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01.12.2017 | Research article | Ausgabe 1/2017 Open Access

BMC Oral Health 1/2017

Higher education in Gerodontology in European Universities

BMC Oral Health > Ausgabe 1/2017
Anastassia Kossioni, Gerry McKenna, Frauke Müller, Martin Schimmel, Jacques Vanobbergen
Wichtige Hinweise

Electronic supplementary material

The online version of this article (doi:10.​1186/​s12903-017-0362-9) contains supplementary material, which is available to authorized users.



The rapid aging of the European population and the subsequent increase in the oral care needs in older adults necessitates adequate training of dental professionals in Gerodontology (Geriatric Dentistry). This study was designed to investigate the current status of Gerodontology teaching amongst European dental schools at the undergraduate, postgraduate and continuing education levels.


An electronic questionnaire was developed by a panel of experts and emailed to the Deans or other contact persons of 216 dental schools across 39 European countries. The questionnaire recorded activity levels, contents and methodology of Gerodontology teaching as part of dental education programs. Repeated e-mail reminders and telephone calls were used to encourage non-responders to complete the questionnaire.


A total of 123 responses from 29 countries were received (response rate: 56.9%). Gerodontology was taught in 86.2% of schools at the undergraduate level, in 30.9% at the postgraduate level and in 30.1% at the continuing education level. A total of 43.9% of the responding schools had a dedicated Gerodontology program director. Gerodontology was taught as an independent subject in 37.4% of the respondent schools. Medical problems in old age, salivary impairment and prosthodontic management were the most commonly covered topics in Gerodontology teaching. Clinical teaching took place in 64.2% of the respondent schools, with 26.8% offering clinical training in outreach facilities.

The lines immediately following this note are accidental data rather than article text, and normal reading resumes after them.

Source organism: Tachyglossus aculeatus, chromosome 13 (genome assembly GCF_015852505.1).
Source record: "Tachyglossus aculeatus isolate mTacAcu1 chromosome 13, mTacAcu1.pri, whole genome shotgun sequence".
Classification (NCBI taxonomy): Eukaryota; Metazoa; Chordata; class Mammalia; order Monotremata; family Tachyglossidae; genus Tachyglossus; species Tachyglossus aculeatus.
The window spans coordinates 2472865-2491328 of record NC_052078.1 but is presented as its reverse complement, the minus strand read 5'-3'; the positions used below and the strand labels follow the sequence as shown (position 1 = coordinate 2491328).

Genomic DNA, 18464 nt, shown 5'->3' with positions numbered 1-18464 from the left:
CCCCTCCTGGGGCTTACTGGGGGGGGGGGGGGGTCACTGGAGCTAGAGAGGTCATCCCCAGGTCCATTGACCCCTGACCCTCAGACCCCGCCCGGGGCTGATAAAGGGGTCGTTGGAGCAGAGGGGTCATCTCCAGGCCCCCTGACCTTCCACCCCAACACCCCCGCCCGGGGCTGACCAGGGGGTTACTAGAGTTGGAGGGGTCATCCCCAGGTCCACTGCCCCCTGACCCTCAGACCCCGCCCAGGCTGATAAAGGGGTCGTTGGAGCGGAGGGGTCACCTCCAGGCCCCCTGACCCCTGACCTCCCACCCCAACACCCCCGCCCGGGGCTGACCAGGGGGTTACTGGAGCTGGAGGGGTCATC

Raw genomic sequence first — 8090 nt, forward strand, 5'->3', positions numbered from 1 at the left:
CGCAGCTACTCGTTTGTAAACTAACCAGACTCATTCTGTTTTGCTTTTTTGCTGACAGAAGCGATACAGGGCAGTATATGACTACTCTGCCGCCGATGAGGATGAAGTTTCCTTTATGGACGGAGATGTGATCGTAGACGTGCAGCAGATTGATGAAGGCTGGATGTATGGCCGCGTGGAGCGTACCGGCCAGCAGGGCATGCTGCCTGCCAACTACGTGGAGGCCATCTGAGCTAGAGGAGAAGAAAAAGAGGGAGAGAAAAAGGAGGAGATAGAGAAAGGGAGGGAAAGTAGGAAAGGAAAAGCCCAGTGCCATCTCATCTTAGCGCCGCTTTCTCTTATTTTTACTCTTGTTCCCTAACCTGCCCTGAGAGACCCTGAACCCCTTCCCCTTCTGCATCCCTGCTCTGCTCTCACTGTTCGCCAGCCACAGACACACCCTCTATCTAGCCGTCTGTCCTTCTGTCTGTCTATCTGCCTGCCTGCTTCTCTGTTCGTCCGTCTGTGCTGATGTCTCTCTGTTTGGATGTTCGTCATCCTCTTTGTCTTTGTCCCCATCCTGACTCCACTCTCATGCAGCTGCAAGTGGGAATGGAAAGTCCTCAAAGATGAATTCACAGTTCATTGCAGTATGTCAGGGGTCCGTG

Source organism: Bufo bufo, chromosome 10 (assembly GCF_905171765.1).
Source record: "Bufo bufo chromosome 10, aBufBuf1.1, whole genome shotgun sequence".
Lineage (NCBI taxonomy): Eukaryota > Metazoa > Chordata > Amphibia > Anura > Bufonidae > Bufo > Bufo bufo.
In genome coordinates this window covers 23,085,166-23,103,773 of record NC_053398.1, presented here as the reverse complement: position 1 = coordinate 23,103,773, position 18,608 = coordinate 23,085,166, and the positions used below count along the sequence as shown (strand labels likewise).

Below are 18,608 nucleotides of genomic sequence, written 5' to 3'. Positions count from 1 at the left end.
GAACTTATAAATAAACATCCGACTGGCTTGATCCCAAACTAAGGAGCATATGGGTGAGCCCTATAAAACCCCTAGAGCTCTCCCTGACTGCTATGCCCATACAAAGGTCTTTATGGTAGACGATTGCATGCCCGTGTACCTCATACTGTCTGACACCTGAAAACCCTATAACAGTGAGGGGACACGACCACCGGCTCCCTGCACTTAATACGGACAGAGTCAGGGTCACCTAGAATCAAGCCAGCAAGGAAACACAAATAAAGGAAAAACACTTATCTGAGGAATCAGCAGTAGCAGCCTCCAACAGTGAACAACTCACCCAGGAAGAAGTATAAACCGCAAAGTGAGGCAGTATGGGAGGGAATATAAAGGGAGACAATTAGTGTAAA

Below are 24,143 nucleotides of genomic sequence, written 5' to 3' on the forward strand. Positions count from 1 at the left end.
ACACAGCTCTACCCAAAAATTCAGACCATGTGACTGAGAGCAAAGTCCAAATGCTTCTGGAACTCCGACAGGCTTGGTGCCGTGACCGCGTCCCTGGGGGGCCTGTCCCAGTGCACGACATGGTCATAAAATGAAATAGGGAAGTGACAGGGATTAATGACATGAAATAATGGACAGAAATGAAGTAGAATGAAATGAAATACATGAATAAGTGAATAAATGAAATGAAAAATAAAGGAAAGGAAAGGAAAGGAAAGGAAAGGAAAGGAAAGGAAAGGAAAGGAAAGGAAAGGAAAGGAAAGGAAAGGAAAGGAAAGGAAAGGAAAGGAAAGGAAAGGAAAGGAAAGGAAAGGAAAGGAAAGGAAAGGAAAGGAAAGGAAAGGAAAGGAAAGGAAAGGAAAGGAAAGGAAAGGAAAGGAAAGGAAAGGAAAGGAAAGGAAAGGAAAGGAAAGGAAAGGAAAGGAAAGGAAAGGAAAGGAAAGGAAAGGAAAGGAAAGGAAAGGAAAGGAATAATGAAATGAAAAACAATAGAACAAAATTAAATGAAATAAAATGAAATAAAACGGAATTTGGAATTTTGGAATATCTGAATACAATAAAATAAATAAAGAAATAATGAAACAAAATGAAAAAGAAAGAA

The vast majority of European dental schools currently teach Gerodontology at the undergraduate level. More training opportunities in oral care of frail elders should be offered, and more emphasis should be placed on interdisciplinary and interprofessional training, educational collaborations, and the use of modern technologies. Dedicated postgraduate Gerodontology courses need to be developed to create a significant number of specialized dentists and trained academics.
Additional file 1: Questionnaire for Gerodontology education in Europe: the pdf format of the electronic questionnaire used in the present study. (PDF 392 kb)
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